In fact, the “culture of impunity” has crippled the State governance which has almost failed to ensure the rule of law in the country. This is very unfortunate and unfair that the leaders/activists of BCL are allegedly involved in extortion, tender manipulation, staff recruitment trade and other misdeeds at educational institutions, but the authorities look nonchalant and hardly take any stern action against them. However, this has been a positive gesture on part of the Prime Minister Sheikh Hasina who has recently expelled president and secretary (Shobhon and Rabbani), from Bangladesh Chattra League (BCL), due to their alleged involvement in extortion ahead of huge development works at Jahangirnagar University. It was reported that they demanded 4-5% commission (fair share) of the development fund/budget amounting to about BDT 1,445 crore. If this is a phenomenon of the existing student politics, should not the guardians worry about the safety of their children sent to public universities? Yet, the dreadful murder of Abrar is haunting parents, guardians, sincere academics and innocent students (not blindly loyal to any political party).
We have also observed that the student wings of major powerful political parties have failed to contribute positively to the recent student movements – road safety (we want justice) and quota reform in public services. Rather, the BCL activists stigmatized the students who participated in the movements which were mainly led by the general students from various educational institutions. Even they mercilessly attacked some students and journalists to subdue the just protests, and thus lost their credibility or acceptability. In fact, the ruling party’s student wing stood against the students’ logical demands which were hugely supported by the people in general. Is this student politics we want to see at universities?
Nowadays most of the people are averse to student politics, and this aversion is mounting gradually. Since the political parties – especially when they are in power – turn the student activists into pawns for their own benefits or gains, it is their responsibility to make their stand very clear so that the students can’t get involved in partisan politics using the banners or the images of the heads of mainstream political parties. All the politicians irrespective of parties should reach a consensus immediately and pledge that they won’t ruin the students’ future and intervene in the autonomy of the universities. Otherwise, the universities might encounter a dark period in near future.
Though the killing of Abrar is very painful, this cruel incident is not an aberration. This is evidently ominous that such a heinous act happened at an esteemed higher education institution. And this is because of the continuous shrinking of democratic space, lack of tolerance in society, misuse of power, absence of accountability and good governance in all spheres. The ruling party politicians and its supporters/activists should keep in mind that any dissent is not labeled as an anti-government or unpatriotic act. They should handle this with political wit and reasoned argument. A truly educated and conscious citizen should be critical of the government’s wrong policy – if there’s any. That doesn’t mean that he/she is conspiring to topple the government. This is called freedom of expression/opinion. Our politicians need to be more sensitive and democratic so that people can enjoy freedom of speech enshrined in the Constitution of Bangladesh (Article 39).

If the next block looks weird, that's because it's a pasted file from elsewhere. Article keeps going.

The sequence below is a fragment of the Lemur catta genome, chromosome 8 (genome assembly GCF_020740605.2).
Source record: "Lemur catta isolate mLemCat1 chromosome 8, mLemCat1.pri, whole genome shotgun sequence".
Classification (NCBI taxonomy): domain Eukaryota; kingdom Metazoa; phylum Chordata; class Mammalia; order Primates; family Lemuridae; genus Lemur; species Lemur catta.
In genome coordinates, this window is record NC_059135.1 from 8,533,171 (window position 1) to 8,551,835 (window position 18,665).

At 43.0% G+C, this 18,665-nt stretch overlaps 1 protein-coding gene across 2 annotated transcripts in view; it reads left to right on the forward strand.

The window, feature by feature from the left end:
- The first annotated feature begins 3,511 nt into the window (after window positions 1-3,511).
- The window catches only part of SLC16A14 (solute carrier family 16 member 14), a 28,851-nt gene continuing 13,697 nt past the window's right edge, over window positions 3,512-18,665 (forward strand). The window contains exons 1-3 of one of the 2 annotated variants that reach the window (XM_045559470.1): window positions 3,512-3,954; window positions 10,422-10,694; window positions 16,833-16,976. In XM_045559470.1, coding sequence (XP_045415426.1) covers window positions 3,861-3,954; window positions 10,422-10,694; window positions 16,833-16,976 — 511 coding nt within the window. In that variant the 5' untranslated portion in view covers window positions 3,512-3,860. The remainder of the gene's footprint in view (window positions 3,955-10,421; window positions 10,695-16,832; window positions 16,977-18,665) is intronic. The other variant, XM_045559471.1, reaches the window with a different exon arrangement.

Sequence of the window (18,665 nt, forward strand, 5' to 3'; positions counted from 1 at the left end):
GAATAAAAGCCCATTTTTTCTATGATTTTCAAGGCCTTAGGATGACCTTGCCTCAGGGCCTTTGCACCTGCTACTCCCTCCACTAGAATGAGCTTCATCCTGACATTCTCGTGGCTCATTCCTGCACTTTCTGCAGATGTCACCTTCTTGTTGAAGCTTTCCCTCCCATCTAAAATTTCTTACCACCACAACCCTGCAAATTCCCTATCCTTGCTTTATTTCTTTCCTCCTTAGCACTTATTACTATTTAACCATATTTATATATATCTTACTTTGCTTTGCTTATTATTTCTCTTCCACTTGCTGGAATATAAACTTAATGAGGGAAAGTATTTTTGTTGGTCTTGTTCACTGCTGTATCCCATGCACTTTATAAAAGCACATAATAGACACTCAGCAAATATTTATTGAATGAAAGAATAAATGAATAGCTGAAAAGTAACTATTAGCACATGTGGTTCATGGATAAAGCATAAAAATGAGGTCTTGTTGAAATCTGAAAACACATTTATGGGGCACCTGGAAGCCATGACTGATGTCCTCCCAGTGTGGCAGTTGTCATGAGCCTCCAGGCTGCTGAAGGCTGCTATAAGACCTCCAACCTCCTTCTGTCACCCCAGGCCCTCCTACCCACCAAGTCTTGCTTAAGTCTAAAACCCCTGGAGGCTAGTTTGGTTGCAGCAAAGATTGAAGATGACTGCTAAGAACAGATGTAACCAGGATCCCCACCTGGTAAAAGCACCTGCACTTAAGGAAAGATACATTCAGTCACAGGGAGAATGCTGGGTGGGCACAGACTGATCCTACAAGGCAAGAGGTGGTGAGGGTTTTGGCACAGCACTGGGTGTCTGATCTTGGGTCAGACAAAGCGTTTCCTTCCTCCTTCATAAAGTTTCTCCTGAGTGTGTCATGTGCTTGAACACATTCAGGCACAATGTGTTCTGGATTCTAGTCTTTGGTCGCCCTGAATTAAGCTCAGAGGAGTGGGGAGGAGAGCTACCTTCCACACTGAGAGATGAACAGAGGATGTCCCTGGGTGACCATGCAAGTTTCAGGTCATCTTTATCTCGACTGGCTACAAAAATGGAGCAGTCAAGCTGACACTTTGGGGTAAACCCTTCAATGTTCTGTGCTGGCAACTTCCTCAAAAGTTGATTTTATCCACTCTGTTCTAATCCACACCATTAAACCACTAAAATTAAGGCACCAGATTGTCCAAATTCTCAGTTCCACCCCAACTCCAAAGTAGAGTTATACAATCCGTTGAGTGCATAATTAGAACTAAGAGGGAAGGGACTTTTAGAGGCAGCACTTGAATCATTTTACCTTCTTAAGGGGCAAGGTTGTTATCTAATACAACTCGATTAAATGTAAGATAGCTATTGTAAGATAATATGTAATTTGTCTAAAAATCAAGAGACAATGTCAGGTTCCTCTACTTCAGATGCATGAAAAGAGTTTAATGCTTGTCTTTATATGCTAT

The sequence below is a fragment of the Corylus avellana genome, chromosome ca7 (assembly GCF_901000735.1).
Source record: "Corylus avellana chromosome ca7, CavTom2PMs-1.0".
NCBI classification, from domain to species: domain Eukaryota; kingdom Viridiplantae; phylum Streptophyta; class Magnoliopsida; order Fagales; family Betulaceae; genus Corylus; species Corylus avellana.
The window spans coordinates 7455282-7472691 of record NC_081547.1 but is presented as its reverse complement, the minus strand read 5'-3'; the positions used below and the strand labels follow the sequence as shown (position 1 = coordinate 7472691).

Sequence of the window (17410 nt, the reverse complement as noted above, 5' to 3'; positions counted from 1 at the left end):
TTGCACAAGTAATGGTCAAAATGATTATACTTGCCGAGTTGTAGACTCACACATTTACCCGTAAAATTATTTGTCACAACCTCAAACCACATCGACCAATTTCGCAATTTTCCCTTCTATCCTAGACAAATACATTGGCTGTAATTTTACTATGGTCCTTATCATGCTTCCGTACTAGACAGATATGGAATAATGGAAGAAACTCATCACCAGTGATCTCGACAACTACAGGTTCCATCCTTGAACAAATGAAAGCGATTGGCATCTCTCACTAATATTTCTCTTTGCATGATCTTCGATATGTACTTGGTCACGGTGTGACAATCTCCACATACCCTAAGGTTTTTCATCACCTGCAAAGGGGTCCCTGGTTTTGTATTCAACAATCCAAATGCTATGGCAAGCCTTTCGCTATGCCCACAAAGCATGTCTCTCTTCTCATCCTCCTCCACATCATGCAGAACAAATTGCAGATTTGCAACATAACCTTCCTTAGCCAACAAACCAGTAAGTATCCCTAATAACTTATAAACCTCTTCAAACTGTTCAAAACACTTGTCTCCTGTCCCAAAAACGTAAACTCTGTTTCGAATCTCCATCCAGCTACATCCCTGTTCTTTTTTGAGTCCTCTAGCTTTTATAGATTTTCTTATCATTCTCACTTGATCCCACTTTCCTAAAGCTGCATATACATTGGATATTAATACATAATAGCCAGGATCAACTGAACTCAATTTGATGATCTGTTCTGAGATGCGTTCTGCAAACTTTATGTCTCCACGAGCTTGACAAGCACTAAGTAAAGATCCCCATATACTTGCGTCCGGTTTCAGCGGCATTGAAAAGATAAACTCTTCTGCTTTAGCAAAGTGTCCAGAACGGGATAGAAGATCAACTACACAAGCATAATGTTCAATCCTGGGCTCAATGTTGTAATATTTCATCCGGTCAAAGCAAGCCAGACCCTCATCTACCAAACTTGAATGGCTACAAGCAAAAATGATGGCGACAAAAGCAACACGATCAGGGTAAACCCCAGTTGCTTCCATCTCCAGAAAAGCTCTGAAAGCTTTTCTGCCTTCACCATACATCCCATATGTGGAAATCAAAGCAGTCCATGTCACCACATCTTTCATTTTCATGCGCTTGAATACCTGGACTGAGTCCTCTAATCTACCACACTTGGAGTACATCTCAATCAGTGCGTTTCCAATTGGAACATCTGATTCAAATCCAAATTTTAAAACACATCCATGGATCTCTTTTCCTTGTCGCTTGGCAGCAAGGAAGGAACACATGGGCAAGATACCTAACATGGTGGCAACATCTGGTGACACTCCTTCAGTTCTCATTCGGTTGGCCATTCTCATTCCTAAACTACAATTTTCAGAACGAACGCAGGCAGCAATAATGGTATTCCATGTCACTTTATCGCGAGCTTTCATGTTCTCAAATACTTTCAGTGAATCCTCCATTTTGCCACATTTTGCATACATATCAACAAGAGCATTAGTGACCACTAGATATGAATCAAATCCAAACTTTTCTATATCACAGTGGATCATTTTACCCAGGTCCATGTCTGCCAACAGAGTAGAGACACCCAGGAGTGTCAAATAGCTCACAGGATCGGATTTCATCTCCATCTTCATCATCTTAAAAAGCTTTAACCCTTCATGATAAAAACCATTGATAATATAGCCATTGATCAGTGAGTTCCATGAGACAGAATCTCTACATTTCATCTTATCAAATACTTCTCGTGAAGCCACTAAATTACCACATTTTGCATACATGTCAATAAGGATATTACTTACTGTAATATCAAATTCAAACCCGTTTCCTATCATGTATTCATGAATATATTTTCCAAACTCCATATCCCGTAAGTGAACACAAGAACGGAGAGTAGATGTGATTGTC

Now it’s time to seriously rethink student politics and sever the partisan ties of student wings with the national political parties. This unholy “nexus” (blind partisan allegiance) has proved to be detrimental. Students have right to get involved in politics on campus, but it has to be exercised by the students and for the students. Let the students think critically and independently. Let them talk freely about the government, its policies (governance, education, health, economy, business, IT, environment, energy, climate change, development works, etc.) and world politics. Otherwise, the country will be devoid of dedicated leaders – truly efficient, courageously intelligent, reliably patriotic and politically knowledgeable – in future.
Without addressing the root causes of degeneration of the present-day student politics, only a ban on the activities of student-led political organizations on BUET campus (announced by the university authorities on 11 October) will not work. A strong political will is imperative, and – at the same time – the university administration must have the core responsibilities to create a safe, congenial academic environment for the students. Also, it is important that the public universities are free from shackles of politicization and allowed to function properly to ensure students’ welfare and safety. The administrations of all universities need to make sure the student politics is rid of partisan political affiliation and remains safe in the hands of the truly meritorious, conscious students having critical reasoning, leadership skill, tolerance and empathy. However, a comprehensive policy needs to be formulated to reshape student politics in a positive manner. There should be elected student unions/student governments at educational institutions. A total ban on student politics would be counterproductive in the long run.
Sheikh Nahid Neazy is associate professor and chair, Department of English, Stamford University Bangladesh. He also writes for the national English dailies. He can be reached at: firstname.lastname@example.org